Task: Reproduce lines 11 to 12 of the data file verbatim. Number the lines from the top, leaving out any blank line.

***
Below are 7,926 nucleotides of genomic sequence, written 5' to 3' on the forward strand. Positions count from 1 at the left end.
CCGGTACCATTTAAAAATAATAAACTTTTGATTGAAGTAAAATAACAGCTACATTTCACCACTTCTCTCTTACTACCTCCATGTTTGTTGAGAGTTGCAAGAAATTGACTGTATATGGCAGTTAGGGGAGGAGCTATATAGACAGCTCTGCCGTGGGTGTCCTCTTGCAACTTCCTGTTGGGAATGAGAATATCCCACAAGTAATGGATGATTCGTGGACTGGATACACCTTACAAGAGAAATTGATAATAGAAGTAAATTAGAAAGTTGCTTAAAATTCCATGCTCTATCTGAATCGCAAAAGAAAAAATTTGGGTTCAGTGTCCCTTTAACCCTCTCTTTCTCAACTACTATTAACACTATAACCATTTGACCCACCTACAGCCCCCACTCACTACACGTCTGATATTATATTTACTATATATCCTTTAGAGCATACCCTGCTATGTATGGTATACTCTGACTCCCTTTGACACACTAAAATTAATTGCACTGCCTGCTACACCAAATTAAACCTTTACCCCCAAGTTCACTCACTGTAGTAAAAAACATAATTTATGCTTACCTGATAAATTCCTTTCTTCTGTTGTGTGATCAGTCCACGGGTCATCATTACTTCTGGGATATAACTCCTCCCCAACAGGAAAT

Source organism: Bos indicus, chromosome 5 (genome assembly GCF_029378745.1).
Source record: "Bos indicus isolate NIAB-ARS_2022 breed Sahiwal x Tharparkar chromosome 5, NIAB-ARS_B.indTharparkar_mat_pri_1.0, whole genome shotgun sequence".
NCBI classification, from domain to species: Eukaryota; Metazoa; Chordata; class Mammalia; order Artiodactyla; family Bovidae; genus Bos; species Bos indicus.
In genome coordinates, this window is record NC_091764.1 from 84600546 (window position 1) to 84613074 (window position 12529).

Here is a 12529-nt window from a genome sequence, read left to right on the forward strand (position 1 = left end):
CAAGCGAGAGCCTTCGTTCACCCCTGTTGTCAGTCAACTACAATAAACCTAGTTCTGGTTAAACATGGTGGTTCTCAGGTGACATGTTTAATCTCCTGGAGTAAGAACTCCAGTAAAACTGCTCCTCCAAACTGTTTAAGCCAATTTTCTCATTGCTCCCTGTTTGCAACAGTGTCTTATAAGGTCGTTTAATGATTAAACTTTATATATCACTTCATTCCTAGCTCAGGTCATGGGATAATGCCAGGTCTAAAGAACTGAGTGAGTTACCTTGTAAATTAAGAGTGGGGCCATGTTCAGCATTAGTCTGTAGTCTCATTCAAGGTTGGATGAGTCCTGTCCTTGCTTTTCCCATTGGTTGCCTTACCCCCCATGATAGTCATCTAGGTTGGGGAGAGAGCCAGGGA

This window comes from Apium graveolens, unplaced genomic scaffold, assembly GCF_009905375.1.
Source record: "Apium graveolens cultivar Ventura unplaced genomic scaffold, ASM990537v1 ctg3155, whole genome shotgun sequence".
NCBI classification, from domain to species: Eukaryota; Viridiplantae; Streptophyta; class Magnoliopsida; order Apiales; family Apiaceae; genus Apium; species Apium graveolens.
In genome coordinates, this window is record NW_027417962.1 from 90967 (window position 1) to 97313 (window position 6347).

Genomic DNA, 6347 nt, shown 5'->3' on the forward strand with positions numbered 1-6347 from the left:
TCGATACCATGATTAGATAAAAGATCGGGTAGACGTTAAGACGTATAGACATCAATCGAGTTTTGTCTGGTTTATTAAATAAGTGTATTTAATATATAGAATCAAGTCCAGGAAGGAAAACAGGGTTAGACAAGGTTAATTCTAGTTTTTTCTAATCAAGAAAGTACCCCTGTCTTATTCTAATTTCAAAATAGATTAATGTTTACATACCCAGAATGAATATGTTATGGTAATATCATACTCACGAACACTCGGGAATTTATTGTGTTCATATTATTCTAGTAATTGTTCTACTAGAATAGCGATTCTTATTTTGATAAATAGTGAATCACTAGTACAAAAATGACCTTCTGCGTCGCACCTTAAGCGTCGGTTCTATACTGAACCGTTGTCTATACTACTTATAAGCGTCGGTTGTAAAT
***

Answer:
NCBI classification, from domain to species: Eukaryota; Viridiplantae; Streptophyta; class Magnoliopsida; order Apiales; family Apiaceae; genus Apium; species Apium graveolens.
In genome coordinates, this window is record NW_027417962.1 from 90967 (window position 1) to 97313 (window position 6347).